Curtis' job back on the line
Termination of the director of school's contract is up for discussion by the Marshall County Board of Education for the second time in less than three months.
A special called board meeting has been scheduled for 6:30 p.m. Oct. 5, a Monday, when there's to be another review of Schools Director Stan Curtis' position.
School board member Craig Michael called for the special meeting. Board member Ann Tears endorsed the plan that was adopted 5-3 when board member Mark Wilkerson was absent. A similar motion by Michael in July, after results of the director's evaluation were revealed, failed 6-2, with one abstention.
"This is the only process by which it can be discussed in public, and no action is possible without 10 days' notice," Michael explained during the Wednesday night meeting. "By voting 'yes,' you're voting to have the meeting for discussion. We're not bound to take any action."
"It distresses me (that) we're at this point," Michael added Thursday morning. "It makes me uncomfortable."
Board members Mike Keny, Curt Denton and Dee Dee Owens voted with Michael and Tears to consider terminating Curtis. The 'no' votes came from Randy Perryman, Kristen Gold, and Todd Tietgens.
Division of the board into two camps was evident from the start of Wednesday night's meeting when new officers were elected. Mike Keny was unanimously voted in as chairman, after being nominated by Michael. For vice chairman, Tietgens nominated Gold, and Tears nominated Michael. Denton, Owens, and Tears voted for Michael; while Perryman and Tietgens voted for Gold, so Michael was named vice chairman. Keny, Gold, and Michael abstained on that vote. Gold was unanimously appointed "chairman pro tem" to act in case both chair and vice chair were absent.
Curtis met opposition from the board at nearly every point of the meeting.
Denton put discussion of the elementary curriculum on the agenda as new business and began with a motion to reprimand Curtis for not discussing this major change in the school system with the board.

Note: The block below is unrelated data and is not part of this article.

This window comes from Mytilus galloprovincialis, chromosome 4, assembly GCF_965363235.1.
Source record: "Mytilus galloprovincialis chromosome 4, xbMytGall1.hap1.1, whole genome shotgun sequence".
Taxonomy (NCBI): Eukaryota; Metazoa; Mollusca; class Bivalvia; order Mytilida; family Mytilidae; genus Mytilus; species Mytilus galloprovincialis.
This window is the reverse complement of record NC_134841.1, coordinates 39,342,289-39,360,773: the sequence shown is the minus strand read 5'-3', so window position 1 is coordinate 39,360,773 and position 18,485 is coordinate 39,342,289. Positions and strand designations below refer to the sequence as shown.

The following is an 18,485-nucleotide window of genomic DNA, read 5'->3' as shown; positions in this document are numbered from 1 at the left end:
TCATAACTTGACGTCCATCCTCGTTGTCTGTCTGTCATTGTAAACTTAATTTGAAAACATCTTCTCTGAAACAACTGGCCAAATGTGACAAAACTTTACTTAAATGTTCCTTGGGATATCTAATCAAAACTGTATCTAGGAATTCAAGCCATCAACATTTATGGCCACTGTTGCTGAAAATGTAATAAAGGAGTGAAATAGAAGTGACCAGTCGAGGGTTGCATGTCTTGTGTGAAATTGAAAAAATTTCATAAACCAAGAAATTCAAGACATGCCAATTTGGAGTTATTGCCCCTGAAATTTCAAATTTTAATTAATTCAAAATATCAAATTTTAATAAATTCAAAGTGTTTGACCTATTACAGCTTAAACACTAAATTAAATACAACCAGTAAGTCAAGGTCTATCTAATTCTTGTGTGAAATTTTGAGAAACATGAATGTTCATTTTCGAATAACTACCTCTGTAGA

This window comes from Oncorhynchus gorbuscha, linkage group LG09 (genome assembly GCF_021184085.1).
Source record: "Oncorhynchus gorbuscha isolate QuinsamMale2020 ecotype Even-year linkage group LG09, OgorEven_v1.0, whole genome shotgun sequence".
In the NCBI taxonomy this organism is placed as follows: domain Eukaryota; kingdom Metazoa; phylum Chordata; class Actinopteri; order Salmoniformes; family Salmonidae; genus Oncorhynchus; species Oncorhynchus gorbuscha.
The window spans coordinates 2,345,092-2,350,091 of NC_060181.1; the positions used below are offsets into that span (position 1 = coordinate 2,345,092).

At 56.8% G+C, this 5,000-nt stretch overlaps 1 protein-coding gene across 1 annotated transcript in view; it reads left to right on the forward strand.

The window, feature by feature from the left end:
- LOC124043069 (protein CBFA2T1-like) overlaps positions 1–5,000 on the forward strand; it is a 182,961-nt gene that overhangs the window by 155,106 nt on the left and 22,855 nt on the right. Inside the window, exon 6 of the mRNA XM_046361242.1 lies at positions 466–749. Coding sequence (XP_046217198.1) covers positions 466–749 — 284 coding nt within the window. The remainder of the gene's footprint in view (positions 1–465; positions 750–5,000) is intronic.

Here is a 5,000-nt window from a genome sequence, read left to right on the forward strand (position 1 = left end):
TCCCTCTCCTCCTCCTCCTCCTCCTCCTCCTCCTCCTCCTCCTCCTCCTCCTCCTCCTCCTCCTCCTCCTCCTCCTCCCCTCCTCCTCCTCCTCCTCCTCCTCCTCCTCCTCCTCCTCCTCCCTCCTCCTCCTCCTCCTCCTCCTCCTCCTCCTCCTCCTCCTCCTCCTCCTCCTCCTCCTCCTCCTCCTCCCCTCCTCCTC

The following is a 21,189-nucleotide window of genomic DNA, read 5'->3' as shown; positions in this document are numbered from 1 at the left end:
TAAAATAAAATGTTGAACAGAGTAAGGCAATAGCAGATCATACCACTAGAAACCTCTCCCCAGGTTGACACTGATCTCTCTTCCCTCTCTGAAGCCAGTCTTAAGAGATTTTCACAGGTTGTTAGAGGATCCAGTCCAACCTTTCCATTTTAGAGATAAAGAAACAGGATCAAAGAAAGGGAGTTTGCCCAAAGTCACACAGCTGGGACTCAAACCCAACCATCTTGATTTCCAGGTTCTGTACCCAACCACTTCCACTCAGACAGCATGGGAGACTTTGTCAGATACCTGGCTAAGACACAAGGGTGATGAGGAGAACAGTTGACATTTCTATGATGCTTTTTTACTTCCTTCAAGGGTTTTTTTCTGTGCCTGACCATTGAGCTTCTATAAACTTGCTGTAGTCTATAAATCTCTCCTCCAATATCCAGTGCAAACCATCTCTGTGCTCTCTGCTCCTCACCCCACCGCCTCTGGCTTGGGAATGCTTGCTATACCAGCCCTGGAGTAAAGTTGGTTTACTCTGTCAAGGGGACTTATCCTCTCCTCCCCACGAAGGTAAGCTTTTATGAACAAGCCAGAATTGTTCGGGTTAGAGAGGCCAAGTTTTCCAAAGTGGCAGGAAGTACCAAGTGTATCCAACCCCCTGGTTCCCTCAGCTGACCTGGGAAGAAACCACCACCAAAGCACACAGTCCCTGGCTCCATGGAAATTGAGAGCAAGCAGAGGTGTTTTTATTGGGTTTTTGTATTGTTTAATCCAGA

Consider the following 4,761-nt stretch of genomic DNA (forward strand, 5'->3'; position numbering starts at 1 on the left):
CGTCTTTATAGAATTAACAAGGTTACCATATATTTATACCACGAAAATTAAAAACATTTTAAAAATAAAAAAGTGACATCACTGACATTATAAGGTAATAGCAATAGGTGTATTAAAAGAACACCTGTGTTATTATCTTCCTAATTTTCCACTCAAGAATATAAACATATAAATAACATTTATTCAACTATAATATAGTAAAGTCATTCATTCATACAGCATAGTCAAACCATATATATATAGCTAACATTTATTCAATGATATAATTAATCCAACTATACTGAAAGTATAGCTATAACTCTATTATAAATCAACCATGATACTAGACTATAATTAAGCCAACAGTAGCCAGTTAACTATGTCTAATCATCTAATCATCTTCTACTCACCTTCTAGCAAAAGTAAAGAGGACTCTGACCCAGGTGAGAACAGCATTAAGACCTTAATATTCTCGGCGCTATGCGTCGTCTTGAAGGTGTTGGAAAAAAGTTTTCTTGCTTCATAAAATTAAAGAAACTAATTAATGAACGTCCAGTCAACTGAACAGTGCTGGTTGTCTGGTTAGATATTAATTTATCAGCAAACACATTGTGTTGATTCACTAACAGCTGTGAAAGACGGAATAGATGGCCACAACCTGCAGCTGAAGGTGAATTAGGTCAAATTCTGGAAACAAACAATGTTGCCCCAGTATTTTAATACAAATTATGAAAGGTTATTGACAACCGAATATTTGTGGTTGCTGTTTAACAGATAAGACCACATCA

"We met Aug. 26 with some elementary teachers," Denton said. "We saw the frustration and heartbreak. If they're being effected that much, the kids are too. I've had numerous phone calls and letters."
Michael saw it all as "deeply troubling," and seconded Denton's motion to reprimand Curtis.
"We're eight weeks into the school year, and we don't have the materials and training for the interventions," Michael continued. "I voted for Curtis (to be director) because he said he believed in involving teachers. We couldn't get further than we are from that process. Morale is incredibly low."
Tears agreed: "It was eye-opening hearing the teachers' concerns. We haven't been updated; I would like to know what the status is."
Curtis complained that he had been "blindsided," and not given time to prepare answers because discussion of the elementary curriculum was not listed on the agenda.
"If I'd known, I could have been prepared," Curtis said. "With this not being on the agenda, I'm not prepared."
"It's been a month," Michael told Curtis, asking, "How could you not be prepared?"
Denton insisted that curriculum change is "a very important issue. You should have been informing us."
Curtis claimed managerial authority.
"You hire the director to make the decisions," the director said. "I thought you would trust me to be the expert. Obviously I was mistaken."
The roll-call vote on Denton's motion to reprimand Curtis failed because of a 4-4 tie as Keny joined the 'no' camp.
"We can review it on Oct. 5," Owens said.
The board moved on to discussion of a supplement to maintenance supervisor Sheldon Davis' pay because he and his crew, plus two new employees, are to take over maintenance of the County's buildings, starting on Nov. 1.
"I think Mr. Davis deserves a supplement for going on call 24/7 and having that many more buildings," Curtis said. "The county said 10 percent, and Davis said $25,000."
"The contract (with the county) says there's a 'possibility' of a supplement," said Michael. "Teachers don't get a supplement for taking on more students. I think it would be poor judgment to pay more money now."
Denton interjected, "The contract also says this is on a 90-day trial basis."
Curtis recommended paying "some type of supplement to him (Davis) for those 90 days."
Tietgens' motion to approve a 10 percent supplement failed for lack of a second. Denton's motion to go with the contract, without a supplement to Davis, and "see where we are in 90 days" was approved by 6-2. Keny and Tietgens cast the 'no' votes.
Curtis also presented a pay scale for support staff, but approval was unanimously denied, and he was asked to do more research, and bring it back to the board by November.
"I would appreciate input from the board to try and equalize this," Curtis said. "It's a working document until it's approved."
He cited the difficulty of finding out what other school systems are paying, but board members told him to try again, and also research what comparable county and city employees were paid, as well as the amount of their benefit packages.